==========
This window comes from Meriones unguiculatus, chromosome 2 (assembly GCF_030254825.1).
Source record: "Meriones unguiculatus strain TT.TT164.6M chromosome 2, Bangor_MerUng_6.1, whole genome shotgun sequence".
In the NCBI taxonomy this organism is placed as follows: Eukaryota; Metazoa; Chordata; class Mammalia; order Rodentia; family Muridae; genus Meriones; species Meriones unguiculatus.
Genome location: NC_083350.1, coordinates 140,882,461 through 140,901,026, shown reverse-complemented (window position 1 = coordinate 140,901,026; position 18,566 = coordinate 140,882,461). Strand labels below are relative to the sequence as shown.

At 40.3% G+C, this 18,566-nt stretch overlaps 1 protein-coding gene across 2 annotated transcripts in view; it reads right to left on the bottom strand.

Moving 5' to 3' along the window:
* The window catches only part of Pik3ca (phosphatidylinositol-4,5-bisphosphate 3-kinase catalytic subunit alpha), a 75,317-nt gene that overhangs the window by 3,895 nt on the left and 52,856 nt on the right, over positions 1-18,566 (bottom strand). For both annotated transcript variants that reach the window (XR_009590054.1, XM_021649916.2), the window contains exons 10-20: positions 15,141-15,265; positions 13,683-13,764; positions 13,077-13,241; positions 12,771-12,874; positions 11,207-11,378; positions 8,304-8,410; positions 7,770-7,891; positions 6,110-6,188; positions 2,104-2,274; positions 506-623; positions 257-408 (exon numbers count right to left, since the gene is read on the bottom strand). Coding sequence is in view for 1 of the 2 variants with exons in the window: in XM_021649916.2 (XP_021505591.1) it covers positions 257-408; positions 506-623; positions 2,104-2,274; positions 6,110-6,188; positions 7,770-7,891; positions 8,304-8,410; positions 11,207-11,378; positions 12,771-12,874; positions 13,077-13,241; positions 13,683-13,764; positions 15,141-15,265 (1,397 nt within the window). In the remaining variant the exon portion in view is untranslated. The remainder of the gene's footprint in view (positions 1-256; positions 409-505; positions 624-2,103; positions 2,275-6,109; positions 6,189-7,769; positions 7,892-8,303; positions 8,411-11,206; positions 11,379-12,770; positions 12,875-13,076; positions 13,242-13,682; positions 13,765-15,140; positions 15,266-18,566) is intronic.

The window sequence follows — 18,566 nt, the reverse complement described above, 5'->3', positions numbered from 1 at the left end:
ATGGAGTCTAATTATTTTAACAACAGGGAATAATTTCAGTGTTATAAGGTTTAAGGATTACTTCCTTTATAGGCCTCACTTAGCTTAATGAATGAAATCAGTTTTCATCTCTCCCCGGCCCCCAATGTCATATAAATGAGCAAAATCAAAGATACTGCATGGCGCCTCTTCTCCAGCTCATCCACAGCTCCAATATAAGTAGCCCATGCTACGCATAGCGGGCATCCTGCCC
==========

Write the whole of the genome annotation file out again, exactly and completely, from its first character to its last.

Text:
This window comes from Meriones unguiculatus, chromosome 2 (assembly GCF_030254825.1).
Source record: "Meriones unguiculatus strain TT.TT164.6M chromosome 2, Bangor_MerUng_6.1, whole genome shotgun sequence".
In the NCBI taxonomy this organism is placed as follows: Eukaryota; Metazoa; Chordata; class Mammalia; order Rodentia; family Muridae; genus Meriones; species Meriones unguiculatus.
Genome location: NC_083350.1, coordinates 140,882,461 through 140,901,026, shown reverse-complemented (window position 1 = coordinate 140,901,026; position 18,566 = coordinate 140,882,461). Strand labels below are relative to the sequence as shown.

At 40.3% G+C, this 18,566-nt stretch overlaps 1 protein-coding gene across 2 annotated transcripts in view; it reads right to left on the bottom strand.

Moving 5' to 3' along the window:
* The window catches only part of Pik3ca (phosphatidylinositol-4,5-bisphosphate 3-kinase catalytic subunit alpha), a 75,317-nt gene that overhangs the window by 3,895 nt on the left and 52,856 nt on the right, over positions 1-18,566 (bottom strand). For both annotated transcript variants that reach the window (XR_009590054.1, XM_021649916.2), the window contains exons 10-20: positions 15,141-15,265; positions 13,683-13,764; positions 13,077-13,241; positions 12,771-12,874; positions 11,207-11,378; positions 8,304-8,410; positions 7,770-7,891; positions 6,110-6,188; positions 2,104-2,274; positions 506-623; positions 257-408 (exon numbers count right to left, since the gene is read on the bottom strand). Coding sequence is in view for 1 of the 2 variants with exons in the window: in XM_021649916.2 (XP_021505591.1) it covers positions 257-408; positions 506-623; positions 2,104-2,274; positions 6,110-6,188; positions 7,770-7,891; positions 8,304-8,410; positions 11,207-11,378; positions 12,771-12,874; positions 13,077-13,241; positions 13,683-13,764; positions 15,141-15,265 (1,397 nt within the window). In the remaining variant the exon portion in view is untranslated. The remainder of the gene's footprint in view (positions 1-256; positions 409-505; positions 624-2,103; positions 2,275-6,109; positions 6,189-7,769; positions 7,892-8,303; positions 8,411-11,206; positions 11,379-12,770; positions 12,875-13,076; positions 13,242-13,682; positions 13,765-15,140; positions 15,266-18,566) is intronic.

The window sequence follows — 18,566 nt, the reverse complement described above, 5'->3', positions numbered from 1 at the left end:
ATGGAGTCTAATTATTTTAACAACAGGGAATAATTTCAGTGTTATAAGGTTTAAGGATTACTTCCTTTATAGGCCTCACTTAGCTTAATGAATGAAATCAGTTTTCATCTCTCCCCGGCCCCCAATGTCATATAAATGAGCAAAATCAAAGATACTGCATGGCGCCTCTTCTCCAGCTCATCCACAGCTCCAATATAAGTAGCCCATGCTACGCATAGCGGGCATCCTGCCC